Computerized Physician Order Entry (CPOE) Systems: Debate Over CPOE Increasing Risk of Some Medication Errors, Not Lowering Risk of Drug Mistakes

Posted By on December 19, 2013

Last Update: 01/27/16

CPOE Patient Management Systems Do Not Stop Medication Errors

For several years now, there’s been a lot of discussion over the implementation of the computerized physician order entry (CPOE) systems in the United States as a means of increasing patient safety from the dangers of medication errors along with other health care mistakes. However, it’s not at all clear that CPOE works like magic to remove or negate the potential for drug mistakes or medication errors in hospitals, drug stores, clinics, pharmacies, etc.  There are some who challenge the use of CPOEs by saying these systems cause errors and mistakes to be made, not decreasing the risk of medication errors and drug mistakes.

What is CPOE?

Computerized Provider Order Entry involves computers and computer technology; it is a system where doctors’ prescriptions, instructions and diagnoses, etc., are all placed into computer databases where the information can be accessed and shared by the doctor, staff, any nurses or caretakers at a hospital or nursing care facility, as well as the local pharmacy or lab. CPOE is argued as a health care advancement because it speeds up the care given to the patient by faster communication between various health care providers, as well as decreasing the likelihood of medication errors for the patient.

From the National Institute of Health:

…Computerized physician order entry (CPOE) is a promising technology that allows physicians to enter orders into a computer instead of handwriting them. Because CPOE fundamentally changes the ordering process, it can substantially decrease the overuse, underuse, and misuse of health care services. Studies have documented that CPOE can decrease costs, shorten length of stay, decrease medical errors, and improve compliance with several types of guidelines. … Computerized physician order entry is a relatively new technology, and there is no consensus on the best approaches to many of the challenges it presents. This technology can yield many significant benefits and is an important platform for future changes to the health care system….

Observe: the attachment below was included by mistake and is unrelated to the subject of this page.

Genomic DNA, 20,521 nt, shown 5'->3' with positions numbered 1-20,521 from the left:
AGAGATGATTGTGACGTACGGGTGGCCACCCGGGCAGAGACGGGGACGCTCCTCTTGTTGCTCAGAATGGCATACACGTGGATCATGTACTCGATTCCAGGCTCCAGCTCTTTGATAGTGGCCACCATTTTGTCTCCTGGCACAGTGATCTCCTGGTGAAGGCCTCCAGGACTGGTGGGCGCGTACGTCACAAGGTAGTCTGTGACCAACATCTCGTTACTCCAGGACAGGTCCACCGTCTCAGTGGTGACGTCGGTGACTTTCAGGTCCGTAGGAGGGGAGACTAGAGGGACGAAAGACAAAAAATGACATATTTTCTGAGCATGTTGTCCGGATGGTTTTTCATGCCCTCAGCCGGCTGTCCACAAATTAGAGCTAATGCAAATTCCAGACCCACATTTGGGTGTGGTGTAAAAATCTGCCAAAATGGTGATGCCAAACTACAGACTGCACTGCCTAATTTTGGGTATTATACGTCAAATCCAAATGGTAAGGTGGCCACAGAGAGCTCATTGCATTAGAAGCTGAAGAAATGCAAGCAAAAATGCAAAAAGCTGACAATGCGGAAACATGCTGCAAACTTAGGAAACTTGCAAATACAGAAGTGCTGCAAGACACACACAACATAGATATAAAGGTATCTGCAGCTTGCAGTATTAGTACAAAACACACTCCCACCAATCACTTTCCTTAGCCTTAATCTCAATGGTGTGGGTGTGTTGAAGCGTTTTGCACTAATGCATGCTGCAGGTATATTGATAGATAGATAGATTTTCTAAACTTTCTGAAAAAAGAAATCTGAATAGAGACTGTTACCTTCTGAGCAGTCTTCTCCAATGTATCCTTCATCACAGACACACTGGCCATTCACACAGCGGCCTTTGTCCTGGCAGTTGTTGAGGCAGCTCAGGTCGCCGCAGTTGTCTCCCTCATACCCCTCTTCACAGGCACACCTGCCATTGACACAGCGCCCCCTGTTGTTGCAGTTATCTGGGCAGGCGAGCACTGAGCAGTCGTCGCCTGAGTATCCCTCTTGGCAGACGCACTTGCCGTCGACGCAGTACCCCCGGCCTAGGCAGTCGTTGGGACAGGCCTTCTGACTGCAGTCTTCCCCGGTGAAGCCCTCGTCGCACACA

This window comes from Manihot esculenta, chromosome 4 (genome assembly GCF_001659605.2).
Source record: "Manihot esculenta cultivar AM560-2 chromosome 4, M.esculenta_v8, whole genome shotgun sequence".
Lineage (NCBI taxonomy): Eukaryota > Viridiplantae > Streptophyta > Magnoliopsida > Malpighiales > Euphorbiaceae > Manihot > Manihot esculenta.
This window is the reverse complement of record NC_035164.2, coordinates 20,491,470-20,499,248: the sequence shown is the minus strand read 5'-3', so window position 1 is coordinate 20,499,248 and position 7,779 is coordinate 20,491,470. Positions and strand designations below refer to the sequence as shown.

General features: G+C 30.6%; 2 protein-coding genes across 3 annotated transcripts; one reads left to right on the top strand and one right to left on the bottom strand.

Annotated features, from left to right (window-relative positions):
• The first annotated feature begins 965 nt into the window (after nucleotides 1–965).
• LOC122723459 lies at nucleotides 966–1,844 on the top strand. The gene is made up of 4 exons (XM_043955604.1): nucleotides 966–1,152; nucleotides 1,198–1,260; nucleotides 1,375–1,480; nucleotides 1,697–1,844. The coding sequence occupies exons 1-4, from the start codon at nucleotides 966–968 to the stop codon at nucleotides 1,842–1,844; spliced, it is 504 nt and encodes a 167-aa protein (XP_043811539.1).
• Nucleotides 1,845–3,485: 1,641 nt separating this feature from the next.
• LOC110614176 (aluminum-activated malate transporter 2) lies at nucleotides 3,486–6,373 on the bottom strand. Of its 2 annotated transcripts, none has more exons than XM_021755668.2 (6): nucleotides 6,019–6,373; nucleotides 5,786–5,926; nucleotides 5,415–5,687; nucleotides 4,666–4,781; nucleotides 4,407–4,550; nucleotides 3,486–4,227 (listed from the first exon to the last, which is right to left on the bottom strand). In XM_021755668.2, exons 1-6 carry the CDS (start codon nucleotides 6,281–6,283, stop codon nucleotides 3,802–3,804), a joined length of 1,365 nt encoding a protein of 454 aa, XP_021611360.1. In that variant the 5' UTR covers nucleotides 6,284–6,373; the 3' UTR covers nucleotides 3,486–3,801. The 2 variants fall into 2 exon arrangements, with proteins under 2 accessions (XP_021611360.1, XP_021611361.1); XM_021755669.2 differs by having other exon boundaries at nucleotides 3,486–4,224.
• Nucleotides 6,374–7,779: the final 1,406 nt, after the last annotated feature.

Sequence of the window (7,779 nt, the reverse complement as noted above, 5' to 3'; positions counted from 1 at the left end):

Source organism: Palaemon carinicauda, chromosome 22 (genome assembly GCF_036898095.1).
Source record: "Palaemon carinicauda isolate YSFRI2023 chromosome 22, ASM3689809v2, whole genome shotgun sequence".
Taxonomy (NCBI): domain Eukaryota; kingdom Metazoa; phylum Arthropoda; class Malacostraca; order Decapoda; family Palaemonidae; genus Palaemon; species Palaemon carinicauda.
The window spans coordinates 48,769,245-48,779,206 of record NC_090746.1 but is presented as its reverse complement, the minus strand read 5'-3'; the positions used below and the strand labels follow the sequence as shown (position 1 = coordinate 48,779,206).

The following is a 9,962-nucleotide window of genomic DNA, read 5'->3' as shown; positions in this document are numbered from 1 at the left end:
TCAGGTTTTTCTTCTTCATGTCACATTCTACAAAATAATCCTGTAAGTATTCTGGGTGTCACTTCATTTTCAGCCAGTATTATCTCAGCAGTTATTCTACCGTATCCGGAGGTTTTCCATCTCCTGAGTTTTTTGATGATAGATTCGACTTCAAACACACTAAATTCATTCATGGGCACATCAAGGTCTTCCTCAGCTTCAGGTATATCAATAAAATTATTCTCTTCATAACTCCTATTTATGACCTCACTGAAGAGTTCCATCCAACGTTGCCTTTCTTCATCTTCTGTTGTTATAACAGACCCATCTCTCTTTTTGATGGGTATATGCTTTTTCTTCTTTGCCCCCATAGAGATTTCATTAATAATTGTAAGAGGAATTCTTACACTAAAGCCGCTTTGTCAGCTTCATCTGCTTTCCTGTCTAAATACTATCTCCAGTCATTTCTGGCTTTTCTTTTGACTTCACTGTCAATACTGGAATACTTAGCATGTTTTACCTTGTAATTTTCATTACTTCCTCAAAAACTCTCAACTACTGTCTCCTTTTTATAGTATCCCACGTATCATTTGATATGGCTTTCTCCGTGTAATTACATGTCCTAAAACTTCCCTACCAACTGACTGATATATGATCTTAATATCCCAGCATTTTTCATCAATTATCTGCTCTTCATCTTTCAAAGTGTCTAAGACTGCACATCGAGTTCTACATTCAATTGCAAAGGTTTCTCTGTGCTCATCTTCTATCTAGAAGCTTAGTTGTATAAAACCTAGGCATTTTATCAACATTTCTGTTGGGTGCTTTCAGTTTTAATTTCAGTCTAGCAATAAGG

In sum, CPOE is a patient care management system designed to provide information about the patient and their health care needs to all sorts of health care providers through the use of a shared database file(s).

CPOE and Medication Errors and Drug Mistakes

Proponents of computerization of patient records argue that CPOE helps to prevent medication errors and drug mistakes. Reducing the risk of medication errors or drug mistakes through the use of Computerized Provider Order Management does make sense if the error comes from a badly written prescription on a doctor’s prescription pad or illegible instructions on a medical chart. It’s easier to read something typed on a screen than some scribble on a piece of paper.

One recent study published in the Journal of the American Medical Infomatics Association reported that medication errors and drug mistakes “… can cut drug errors in half, and could avoid more than 17 million adverse incidents annually.” That’s a tremendous help to patients who might otherwise have suffered serious injury or death due to a medication error or drug dosage mistake.

However, this patient management software system is also the cause and reason for other kinds of medication errors and drug dosage mistakes, others argue. Oregon Health and Science University is researching the “unintended consequences” of implementing CPOE systems in hospitals.

The reality is that there are still medication errors resulting in adverse drug events in U.S. hospitals that have implemented and are using a CPOE system. What is going on?

The federal government is looking into this quandry and so far its findings include:

1. Decision support in overriding alerts isn’t reducing harm from medication errors (the CPOE alerts are often overriden by prescribers – see image above); and
2. Lots of medication errors happen when the drugs are either being dispensed to be given to the patient or when the patient is actually being given the medication, and neither one of these situations is impacted by what is recorded on the CPOE database.

Accordingly, while many are working toward implementation of computerized patient management systems in the United States, the risk of medication errors and drug mistakes isn’t going away so much as medication errors and drug mistakes may simply be happening in different ways.

What Should You Do Now?

A good piece of advice if you have been harmed by a medication error, is to at least speak with an experienced personal injury lawyer before you file a claim to learn about some of the issues that can arise with these claims, including the type of evidence needed to prove a claim and the type and amount of damages you can recover. Most personal injury lawyers, like Alan Sackrin, will offer a free initial consultation (over the phone or in person) to answer your questions.

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